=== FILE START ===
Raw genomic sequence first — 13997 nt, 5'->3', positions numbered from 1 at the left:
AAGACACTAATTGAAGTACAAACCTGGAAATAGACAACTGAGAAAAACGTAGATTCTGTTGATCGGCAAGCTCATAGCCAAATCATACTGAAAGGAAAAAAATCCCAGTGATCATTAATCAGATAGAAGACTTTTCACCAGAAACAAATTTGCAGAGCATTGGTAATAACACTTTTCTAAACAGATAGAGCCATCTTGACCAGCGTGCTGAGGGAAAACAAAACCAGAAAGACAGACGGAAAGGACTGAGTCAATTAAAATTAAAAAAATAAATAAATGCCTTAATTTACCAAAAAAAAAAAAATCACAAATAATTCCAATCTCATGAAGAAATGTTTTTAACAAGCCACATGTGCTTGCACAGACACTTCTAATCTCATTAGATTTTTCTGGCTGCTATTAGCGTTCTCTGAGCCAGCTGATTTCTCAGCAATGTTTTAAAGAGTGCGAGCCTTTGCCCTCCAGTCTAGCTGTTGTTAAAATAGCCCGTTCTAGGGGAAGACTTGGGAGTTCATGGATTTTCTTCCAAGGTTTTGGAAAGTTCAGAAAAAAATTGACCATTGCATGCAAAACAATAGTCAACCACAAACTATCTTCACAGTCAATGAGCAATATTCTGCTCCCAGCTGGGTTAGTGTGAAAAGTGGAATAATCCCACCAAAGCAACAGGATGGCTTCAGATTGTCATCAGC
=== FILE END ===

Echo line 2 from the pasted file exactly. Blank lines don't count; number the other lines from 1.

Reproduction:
AAGACACTAATTGAAGTACAAACCTGGAAATAGACAACTGAGAAAAACGTAGATTCTGTTGATCGGCAAGCTCATAGCCAAATCATACTGAAAGGAAAAAAATCCCAGTGATCATTAATCAGATAGAAGACTTTTCACCAGAAACAAATTTGCAGAGCATTGGTAATAACACTTTTCTAAACAGATAGAGCCATCTTGACCAGCGTGCTGAGGGAAAACAAAACCAGAAAGACAGACGGAAAGGACTGAGTCAATTAAAATTAAAAAAATAAATAAATGCCTTAATTTACCAAAAAAAAAAAAATCACAAATAATTCCAATCTCATGAAGAAATGTTTTTAACAAGCCACATGTGCTTGCACAGACACTTCTAATCTCATTAGATTTTTCTGGCTGCTATTAGCGTTCTCTGAGCCAGCTGATTTCTCAGCAATGTTTTAAAGAGTGCGAGCCTTTGCCCTCCAGTCTAGCTGTTGTTAAAATAGCCCGTTCTAGGGGAAGACTTGGGAGTTCATGGATTTTCTTCCAAGGTTTTGGAAAGTTCAGAAAAAAATTGACCATTGCATGCAAAACAATAGTCAACCACAAACTATCTTCACAGTCAATGAGCAATATTCTGCTCCCAGCTGGGTTAGTGTGAAAAGTGGAATAATCCCACCAAAGCAACAGGATGGCTTCAGATTGTCATCAGC